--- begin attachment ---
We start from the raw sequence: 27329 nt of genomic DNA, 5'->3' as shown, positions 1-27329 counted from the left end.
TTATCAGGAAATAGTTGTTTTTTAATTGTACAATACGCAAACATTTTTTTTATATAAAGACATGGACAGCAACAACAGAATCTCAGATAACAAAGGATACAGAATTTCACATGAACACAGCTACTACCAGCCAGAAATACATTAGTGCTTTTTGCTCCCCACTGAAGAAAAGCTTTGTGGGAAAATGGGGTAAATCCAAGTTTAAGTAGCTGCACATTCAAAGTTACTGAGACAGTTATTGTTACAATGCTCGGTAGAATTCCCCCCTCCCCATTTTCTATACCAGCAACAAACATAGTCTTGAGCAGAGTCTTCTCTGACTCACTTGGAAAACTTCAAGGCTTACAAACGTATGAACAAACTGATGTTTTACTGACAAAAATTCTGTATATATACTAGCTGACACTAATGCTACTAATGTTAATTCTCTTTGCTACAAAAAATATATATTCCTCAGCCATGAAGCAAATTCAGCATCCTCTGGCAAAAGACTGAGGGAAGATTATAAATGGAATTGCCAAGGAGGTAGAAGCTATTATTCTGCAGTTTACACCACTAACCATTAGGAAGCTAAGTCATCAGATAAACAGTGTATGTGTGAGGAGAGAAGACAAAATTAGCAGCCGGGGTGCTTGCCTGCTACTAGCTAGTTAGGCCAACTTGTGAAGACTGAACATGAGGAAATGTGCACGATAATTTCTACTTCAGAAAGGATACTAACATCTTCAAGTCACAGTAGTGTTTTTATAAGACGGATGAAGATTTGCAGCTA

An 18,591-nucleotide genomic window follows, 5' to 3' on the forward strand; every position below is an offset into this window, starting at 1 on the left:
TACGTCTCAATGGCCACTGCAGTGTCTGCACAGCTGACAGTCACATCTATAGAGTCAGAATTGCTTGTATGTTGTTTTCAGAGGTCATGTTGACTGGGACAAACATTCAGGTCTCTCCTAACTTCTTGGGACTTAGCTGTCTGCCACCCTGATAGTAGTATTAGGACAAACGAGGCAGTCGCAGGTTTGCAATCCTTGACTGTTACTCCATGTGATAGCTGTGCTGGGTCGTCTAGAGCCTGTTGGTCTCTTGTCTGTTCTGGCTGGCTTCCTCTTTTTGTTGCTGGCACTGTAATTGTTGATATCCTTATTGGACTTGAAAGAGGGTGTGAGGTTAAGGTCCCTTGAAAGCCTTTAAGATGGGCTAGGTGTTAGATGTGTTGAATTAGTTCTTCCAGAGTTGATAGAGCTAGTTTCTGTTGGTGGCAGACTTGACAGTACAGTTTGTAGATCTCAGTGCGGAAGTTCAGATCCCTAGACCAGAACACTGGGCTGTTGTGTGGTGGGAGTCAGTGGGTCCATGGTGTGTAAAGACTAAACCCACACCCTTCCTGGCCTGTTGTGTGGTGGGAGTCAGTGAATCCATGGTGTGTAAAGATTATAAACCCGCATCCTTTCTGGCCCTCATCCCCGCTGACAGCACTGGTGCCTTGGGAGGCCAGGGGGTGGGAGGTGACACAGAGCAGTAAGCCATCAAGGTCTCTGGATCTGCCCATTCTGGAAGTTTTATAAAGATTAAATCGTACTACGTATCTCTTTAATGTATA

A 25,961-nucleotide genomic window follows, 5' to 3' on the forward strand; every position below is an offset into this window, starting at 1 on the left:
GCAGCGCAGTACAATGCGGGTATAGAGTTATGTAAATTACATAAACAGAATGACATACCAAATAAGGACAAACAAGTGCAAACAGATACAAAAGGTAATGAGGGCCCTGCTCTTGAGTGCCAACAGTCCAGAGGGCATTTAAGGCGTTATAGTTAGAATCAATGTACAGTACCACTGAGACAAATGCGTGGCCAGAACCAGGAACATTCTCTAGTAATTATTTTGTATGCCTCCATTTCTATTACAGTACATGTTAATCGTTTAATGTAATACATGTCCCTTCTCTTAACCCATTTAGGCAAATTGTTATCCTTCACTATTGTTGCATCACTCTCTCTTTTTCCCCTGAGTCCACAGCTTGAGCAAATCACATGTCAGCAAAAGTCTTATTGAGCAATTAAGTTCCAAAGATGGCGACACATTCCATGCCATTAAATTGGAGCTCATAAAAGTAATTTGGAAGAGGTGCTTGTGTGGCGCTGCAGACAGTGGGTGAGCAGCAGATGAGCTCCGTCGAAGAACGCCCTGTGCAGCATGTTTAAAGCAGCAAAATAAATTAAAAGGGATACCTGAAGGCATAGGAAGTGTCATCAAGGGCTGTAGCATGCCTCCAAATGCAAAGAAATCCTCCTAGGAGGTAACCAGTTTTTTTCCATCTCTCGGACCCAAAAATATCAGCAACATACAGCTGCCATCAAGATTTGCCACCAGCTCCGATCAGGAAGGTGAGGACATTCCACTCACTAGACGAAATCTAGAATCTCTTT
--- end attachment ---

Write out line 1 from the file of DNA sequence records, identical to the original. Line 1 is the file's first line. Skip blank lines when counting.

We start from the raw sequence: 27329 nt of genomic DNA, 5'->3' as shown, positions 1-27329 counted from the left end.